The New York Times published an interesting and inspiring article last week; Money is Tight and Junk food Beckons, that describes the extreme cost of eating fresh, healthy foods and a California couple who tried to eat for one month on less than $1 a day (their fascinating blog is here). They baked and cooked bulk grains and beans, supplemented their diet with orange Tang for vitamin C, and lost weight, energy, and a lot of time. Their blog doesn't inspire me to attempt a similar experiment. It does make me want to spend more time in the kitchen developing recipes that are fast, healthy, and more affordable than some of the really terrible things people are forced to sustain on because of time and money.
Michael Pollan (a NYTimes contributor and author of The Omnivore's Dilemma & In Defense of Food) wrote a great article several weeks ago, a letter to the next President of the United States asking them to make food policy a priority for the health, security, and economy of our country. He was interviewed on Fresh Air and makes a compelling argument for an overhaul of the way America grows and sells food. Definitely listen to the Fresh Air episode- it's really, really, great.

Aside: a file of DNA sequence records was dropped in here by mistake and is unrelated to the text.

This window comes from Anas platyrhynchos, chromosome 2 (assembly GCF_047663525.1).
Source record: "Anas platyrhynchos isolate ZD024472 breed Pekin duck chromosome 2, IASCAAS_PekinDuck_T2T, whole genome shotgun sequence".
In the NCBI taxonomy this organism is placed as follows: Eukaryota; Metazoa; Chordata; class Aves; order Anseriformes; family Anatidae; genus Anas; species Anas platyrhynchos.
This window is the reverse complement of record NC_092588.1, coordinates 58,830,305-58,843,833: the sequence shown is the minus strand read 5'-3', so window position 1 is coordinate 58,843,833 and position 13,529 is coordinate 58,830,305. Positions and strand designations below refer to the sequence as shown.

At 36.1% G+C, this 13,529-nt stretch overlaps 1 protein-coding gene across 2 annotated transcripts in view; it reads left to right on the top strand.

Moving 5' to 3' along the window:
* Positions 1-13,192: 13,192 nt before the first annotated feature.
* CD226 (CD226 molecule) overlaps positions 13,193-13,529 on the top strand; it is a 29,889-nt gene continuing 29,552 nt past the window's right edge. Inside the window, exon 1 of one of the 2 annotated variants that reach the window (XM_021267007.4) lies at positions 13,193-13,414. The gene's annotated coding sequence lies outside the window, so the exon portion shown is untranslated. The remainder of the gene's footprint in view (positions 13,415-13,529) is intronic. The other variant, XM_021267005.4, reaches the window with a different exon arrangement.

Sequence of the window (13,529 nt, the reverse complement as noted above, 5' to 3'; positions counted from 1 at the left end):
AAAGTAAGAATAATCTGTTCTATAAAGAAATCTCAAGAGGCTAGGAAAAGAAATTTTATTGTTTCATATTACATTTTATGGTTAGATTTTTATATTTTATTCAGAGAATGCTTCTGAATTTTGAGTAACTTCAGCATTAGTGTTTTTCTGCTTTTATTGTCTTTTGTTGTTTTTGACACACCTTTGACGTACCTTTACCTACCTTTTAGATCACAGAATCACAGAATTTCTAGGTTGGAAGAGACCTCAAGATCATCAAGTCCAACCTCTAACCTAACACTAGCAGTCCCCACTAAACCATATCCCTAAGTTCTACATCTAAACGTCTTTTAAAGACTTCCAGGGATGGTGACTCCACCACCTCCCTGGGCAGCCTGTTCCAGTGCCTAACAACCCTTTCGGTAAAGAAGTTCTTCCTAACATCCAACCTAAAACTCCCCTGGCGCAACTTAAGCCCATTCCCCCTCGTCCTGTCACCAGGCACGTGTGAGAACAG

I'm going to make lots of soup this fall and winter. It's cheap (a 10lb bag of potatoes at Aldi is $2.50, a big can of crushed tomatoes $1!) and easy and comforting, and can feed two people for at least a week. One of the biggest challenges to writing about soup recipes will be documenting ingredients and quantities... so much of the seasoning and I do is in pinchfuls and shakes... it's hard to keep track of! I'm making split pea soup in the next day or two, will try to carefully record my steps, and will post the recipe if it's worth eating!